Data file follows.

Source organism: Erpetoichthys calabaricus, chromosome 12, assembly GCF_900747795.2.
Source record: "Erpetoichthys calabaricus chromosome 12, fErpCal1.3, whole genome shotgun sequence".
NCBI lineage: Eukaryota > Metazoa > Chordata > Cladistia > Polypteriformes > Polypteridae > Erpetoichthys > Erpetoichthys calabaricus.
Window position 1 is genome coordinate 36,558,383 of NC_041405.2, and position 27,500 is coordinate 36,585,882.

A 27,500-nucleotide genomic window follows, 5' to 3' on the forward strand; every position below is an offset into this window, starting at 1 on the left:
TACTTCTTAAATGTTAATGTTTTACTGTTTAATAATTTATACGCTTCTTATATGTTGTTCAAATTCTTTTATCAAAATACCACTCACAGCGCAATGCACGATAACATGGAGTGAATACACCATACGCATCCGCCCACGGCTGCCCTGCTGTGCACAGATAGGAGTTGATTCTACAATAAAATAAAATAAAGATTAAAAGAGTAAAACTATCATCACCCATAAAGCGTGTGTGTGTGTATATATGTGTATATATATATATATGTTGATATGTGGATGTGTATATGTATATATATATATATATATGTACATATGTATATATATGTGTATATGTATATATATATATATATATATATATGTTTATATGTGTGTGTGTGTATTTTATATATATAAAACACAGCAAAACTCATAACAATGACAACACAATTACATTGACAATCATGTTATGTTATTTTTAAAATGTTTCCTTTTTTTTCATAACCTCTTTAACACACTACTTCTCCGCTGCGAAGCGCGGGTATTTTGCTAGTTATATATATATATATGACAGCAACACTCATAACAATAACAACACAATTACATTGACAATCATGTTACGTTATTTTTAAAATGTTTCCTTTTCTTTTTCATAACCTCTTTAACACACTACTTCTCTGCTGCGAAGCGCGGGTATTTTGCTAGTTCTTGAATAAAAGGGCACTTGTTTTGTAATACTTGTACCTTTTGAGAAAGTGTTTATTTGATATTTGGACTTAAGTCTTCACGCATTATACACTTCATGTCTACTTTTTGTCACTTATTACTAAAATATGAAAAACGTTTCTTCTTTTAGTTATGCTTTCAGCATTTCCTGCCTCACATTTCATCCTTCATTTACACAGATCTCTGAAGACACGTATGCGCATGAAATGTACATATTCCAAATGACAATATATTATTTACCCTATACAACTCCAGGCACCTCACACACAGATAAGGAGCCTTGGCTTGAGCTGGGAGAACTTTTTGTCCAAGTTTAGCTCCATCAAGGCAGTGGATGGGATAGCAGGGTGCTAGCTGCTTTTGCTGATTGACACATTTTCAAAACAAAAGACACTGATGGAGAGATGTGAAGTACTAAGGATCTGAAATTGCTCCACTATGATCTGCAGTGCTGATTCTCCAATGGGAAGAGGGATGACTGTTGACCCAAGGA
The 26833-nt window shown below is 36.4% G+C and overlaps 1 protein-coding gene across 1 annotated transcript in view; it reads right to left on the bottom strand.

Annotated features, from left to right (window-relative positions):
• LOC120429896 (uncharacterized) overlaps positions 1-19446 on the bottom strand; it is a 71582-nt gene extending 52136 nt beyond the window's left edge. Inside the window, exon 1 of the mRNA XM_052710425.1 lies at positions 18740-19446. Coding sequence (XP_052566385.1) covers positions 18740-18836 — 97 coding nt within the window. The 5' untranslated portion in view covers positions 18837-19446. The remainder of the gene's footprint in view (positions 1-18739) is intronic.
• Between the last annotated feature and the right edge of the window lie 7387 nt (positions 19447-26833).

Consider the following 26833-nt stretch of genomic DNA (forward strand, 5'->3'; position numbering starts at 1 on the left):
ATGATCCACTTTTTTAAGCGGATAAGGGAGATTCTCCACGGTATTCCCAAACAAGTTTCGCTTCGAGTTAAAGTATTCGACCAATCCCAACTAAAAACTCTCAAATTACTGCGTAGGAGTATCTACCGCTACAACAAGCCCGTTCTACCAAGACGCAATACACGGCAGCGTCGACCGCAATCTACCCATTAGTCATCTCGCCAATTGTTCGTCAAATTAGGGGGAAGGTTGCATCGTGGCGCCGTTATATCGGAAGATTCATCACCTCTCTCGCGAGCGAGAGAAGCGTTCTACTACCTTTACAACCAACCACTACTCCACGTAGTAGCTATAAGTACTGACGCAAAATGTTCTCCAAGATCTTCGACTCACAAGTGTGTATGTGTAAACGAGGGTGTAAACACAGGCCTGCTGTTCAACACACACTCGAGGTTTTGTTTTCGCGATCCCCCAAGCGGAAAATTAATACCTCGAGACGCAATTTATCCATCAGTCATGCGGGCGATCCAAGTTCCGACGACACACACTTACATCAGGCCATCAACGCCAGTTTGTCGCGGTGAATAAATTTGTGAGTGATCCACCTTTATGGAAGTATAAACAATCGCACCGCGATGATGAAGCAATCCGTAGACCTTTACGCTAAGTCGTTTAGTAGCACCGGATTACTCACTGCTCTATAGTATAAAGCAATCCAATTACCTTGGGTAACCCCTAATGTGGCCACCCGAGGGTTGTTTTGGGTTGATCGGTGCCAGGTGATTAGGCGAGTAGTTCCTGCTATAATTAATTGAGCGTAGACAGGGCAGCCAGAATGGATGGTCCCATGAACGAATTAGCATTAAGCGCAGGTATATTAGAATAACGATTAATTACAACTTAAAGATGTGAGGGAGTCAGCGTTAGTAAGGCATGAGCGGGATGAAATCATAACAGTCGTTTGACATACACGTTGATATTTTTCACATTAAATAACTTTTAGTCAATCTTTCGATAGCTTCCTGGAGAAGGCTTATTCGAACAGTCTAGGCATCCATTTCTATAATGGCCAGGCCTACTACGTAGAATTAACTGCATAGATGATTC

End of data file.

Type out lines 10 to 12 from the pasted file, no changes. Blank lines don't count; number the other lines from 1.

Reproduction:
• Between the last annotated feature and the right edge of the window lie 7387 nt (positions 19447-26833).

Consider the following 26833-nt stretch of genomic DNA (forward strand, 5'->3'; position numbering starts at 1 on the left):
ATGATCCACTTTTTTAAGCGGATAAGGGAGATTCTCCACGGTATTCCCAAACAAGTTTCGCTTCGAGTTAAAGTATTCGACCAATCCCAACTAAAAACTCTCAAATTACTGCGTAGGAGTATCTACCGCTACAACAAGCCCGTTCTACCAAGACGCAATACACGGCAGCGTCGACCGCAATCTACCCATTAGTCATCTCGCCAATTGTTCGTCAAATTAGGGGGAAGGTTGCATCGTGGCGCCGTTATATCGGAAGATTCATCACCTCTCTCGCGAGCGAGAGAAGCGTTCTACTACCTTTACAACCAACCACTACTCCACGTAGTAGCTATAAGTACTGACGCAAAATGTTCTCCAAGATCTTCGACTCACAAGTGTGTATGTGTAAACGAGGGTGTAAACACAGGCCTGCTGTTCAACACACACTCGAGGTTTTGTTTTCGCGATCCCCCAAGCGGAAAATTAATACCTCGAGACGCAATTTATCCATCAGTCATGCGGGCGATCCAAGTTCCGACGACACACACTTACATCAGGCCATCAACGCCAGTTTGTCGCGGTGAATAAATTTGTGAGTGATCCACCTTTATGGAAGTATAAACAATCGCACCGCGATGATGAAGCAATCCGTAGACCTTTACGCTAAGTCGTTTAGTAGCACCGGATTACTCACTGCTCTATAGTATAAAGCAATCCAATTACCTTGGGTAACCCCTAATGTGGCCACCCGAGGGTTGTTTTGGGTTGATCGGTGCCAGGTGATTAGGCGAGTAGTTCCTGCTATAATTAATTGAGCGTAGACAGGGCAGCCAGAATGGATGGTCCCATGAACGAATTAGCATTAAGCGCAGGTATATTAGAATAACGATTAATTACAACTTAAAGATGTGAGGGAGTCAGCGTTAGTAAGGCATGAGCGGGATGAAATCATAACAGTCGTTTGACATACACGTTGATATTTTTCACATTAAATAACTTTTAGTCAATCTTTCGATAGCTTCCTGGAGAAGGCTTATTCGAACAGTCTAGGCATCCATTTCTATAATGGCCAGGCCTACTACGTAGAATTAACTGCATAGATGATTC